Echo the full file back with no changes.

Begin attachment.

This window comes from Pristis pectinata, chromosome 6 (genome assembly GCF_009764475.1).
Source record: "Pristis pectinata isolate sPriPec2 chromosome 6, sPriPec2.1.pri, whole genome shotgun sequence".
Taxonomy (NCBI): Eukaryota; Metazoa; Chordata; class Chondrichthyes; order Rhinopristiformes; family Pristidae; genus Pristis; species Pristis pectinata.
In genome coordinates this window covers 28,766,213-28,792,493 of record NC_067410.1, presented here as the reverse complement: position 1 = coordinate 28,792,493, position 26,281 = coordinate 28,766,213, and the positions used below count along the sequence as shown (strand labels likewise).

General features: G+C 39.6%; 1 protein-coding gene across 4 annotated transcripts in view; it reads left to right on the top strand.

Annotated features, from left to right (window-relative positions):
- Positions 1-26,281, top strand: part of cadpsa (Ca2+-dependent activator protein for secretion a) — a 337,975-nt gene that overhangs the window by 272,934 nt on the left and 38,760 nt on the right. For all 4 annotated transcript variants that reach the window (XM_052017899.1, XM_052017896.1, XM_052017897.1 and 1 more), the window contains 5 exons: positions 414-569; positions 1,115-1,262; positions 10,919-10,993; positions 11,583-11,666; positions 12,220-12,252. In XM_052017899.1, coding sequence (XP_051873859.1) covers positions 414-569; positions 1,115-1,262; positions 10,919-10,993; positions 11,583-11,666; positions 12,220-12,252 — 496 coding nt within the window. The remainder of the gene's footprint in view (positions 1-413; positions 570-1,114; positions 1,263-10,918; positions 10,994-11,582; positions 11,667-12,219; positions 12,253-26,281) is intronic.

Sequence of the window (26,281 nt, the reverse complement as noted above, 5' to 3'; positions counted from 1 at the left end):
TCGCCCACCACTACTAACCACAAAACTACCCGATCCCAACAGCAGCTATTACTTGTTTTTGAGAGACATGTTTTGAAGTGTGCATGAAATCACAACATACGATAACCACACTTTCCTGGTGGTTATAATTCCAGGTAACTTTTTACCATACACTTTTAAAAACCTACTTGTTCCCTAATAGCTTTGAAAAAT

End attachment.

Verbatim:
This window comes from Pristis pectinata, chromosome 6 (genome assembly GCF_009764475.1).
Source record: "Pristis pectinata isolate sPriPec2 chromosome 6, sPriPec2.1.pri, whole genome shotgun sequence".
Taxonomy (NCBI): Eukaryota; Metazoa; Chordata; class Chondrichthyes; order Rhinopristiformes; family Pristidae; genus Pristis; species Pristis pectinata.
In genome coordinates this window covers 28,766,213-28,792,493 of record NC_067410.1, presented here as the reverse complement: position 1 = coordinate 28,792,493, position 26,281 = coordinate 28,766,213, and the positions used below count along the sequence as shown (strand labels likewise).

General features: G+C 39.6%; 1 protein-coding gene across 4 annotated transcripts in view; it reads left to right on the top strand.

Annotated features, from left to right (window-relative positions):
- Positions 1-26,281, top strand: part of cadpsa (Ca2+-dependent activator protein for secretion a) — a 337,975-nt gene that overhangs the window by 272,934 nt on the left and 38,760 nt on the right. For all 4 annotated transcript variants that reach the window (XM_052017899.1, XM_052017896.1, XM_052017897.1 and 1 more), the window contains 5 exons: positions 414-569; positions 1,115-1,262; positions 10,919-10,993; positions 11,583-11,666; positions 12,220-12,252. In XM_052017899.1, coding sequence (XP_051873859.1) covers positions 414-569; positions 1,115-1,262; positions 10,919-10,993; positions 11,583-11,666; positions 12,220-12,252 — 496 coding nt within the window. The remainder of the gene's footprint in view (positions 1-413; positions 570-1,114; positions 1,263-10,918; positions 10,994-11,582; positions 11,667-12,219; positions 12,253-26,281) is intronic.

Sequence of the window (26,281 nt, the reverse complement as noted above, 5' to 3'; positions counted from 1 at the left end):
TCGCCCACCACTACTAACCACAAAACTACCCGATCCCAACAGCAGCTATTACTTGTTTTTGAGAGACATGTTTTGAAGTGTGCATGAAATCACAACATACGATAACCACACTTTCCTGGTGGTTATAATTCCAGGTAACTTTTTACCATACACTTTTAAAAACCTACTTGTTCCCTAATAGCTTTGAAAAAT